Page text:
Cargill is an international producer and marketer of food, agricultural, financial and industrial products and services, with considerable economic influence around the world. The company was founded in Minnesota, U.S.A. in 1865, and currently employs 160,000 people in 68 countries, Cargill (2009) <http://www.cargill.com/>. Cargill is the United States’ largest privately held (85% of shares held by Cargill and MacMillan families) corporation in terms of revenue, with a range of business activities including processing, purchasing, distributing grains and other agricultural products. Other business venture include manufacturing, selling livestock feeds and ingredients for processed foods and pharmaceuticals, as well as operating a large financial arm that manages financial risks.
In 2009 fiscal year, Cargill’s net earnings were $3.33 billion, down 16 percent from 2008. Revenues also decreased 3 percent to $116.6 billion from $120.4 billion. Cash flow from operations equaled $6.7 billion (See Table 1:1). Among the company’s five business segments, earnings in origination and processing were moderately below 2008 record high. Food ingredients and applications declined moderately too, and agriculture services finished just under 2008 earnings level. Cargill’s operations in China, which started in the 1970s, include Cargill Agricultural Services, Cargill Supply Chain, Cargill Food Ingredients and Systems, Cargill Animal Protein, Cargill Financial Services, Transportation and Industrial Trading.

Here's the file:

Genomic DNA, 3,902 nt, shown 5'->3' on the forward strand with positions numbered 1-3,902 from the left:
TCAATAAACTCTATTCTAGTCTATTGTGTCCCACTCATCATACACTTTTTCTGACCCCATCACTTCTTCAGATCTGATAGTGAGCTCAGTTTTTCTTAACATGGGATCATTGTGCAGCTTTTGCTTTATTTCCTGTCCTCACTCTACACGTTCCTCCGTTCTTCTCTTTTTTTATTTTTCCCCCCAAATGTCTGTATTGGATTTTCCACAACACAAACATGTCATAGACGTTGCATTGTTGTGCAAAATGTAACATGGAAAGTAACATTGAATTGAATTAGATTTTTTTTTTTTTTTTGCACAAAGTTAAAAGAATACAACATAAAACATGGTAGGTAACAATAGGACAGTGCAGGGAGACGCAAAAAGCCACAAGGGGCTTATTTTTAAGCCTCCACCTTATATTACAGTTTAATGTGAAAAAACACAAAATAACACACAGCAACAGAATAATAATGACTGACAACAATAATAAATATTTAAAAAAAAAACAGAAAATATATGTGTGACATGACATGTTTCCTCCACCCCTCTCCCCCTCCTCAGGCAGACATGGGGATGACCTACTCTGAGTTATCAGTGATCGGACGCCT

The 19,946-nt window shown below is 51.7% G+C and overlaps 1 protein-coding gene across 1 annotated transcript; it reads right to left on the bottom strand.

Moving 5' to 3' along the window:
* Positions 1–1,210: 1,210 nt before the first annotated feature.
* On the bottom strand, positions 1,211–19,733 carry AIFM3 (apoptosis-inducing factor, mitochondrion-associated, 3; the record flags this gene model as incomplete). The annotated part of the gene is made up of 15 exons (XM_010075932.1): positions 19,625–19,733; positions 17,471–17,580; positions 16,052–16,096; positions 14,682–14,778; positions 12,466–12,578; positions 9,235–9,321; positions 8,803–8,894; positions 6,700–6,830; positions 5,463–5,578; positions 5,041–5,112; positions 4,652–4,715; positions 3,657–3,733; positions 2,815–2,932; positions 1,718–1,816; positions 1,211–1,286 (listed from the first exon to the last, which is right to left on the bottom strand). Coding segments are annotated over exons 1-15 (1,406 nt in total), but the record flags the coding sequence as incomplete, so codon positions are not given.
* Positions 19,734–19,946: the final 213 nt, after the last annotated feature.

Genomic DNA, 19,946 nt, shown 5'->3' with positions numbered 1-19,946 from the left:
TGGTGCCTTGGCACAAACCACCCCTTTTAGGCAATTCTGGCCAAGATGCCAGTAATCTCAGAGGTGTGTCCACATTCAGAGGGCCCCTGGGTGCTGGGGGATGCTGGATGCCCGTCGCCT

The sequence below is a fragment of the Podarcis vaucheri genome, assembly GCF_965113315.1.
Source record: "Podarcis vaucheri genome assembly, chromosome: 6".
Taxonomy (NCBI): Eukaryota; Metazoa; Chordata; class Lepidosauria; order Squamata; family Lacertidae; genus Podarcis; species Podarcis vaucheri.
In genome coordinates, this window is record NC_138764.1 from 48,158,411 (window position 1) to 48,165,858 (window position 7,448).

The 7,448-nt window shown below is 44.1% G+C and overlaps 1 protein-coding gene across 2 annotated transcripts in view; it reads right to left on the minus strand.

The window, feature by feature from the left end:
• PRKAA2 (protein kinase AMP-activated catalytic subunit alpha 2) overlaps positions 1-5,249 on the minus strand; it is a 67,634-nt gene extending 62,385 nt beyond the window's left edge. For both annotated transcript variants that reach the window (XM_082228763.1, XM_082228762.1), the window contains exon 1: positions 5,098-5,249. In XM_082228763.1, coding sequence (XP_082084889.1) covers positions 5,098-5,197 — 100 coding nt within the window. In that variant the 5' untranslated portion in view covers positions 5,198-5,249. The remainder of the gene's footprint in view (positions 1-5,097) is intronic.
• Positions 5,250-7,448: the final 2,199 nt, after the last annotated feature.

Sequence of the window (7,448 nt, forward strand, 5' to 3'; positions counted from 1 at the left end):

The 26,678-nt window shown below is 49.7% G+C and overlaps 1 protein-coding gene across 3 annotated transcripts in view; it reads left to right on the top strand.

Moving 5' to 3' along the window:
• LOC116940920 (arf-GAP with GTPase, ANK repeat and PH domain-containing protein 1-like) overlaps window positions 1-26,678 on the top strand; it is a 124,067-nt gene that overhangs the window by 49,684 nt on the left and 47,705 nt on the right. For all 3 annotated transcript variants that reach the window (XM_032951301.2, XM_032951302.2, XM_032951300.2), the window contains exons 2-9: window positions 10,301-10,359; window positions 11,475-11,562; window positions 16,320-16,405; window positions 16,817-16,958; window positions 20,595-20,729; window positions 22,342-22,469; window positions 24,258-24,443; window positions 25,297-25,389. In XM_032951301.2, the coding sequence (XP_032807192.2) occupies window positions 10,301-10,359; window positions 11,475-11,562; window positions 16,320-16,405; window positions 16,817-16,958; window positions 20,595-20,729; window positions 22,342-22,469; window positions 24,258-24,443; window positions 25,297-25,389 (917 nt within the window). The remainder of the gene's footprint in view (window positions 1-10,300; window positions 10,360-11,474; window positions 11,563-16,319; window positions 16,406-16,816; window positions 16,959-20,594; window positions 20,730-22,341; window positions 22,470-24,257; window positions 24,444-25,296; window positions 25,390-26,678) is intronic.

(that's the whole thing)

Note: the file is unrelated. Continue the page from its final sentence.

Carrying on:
Cargill’s localisation policies is exemplified in its business operations in China and this five part paper would examine and evaluates the strategy being followed by Cargill and determine its capacity in delivering sustainable competitive advantage. The first section evaluates Cargill’s strategic processes and considered its position within the Chinese food market. The second section explores
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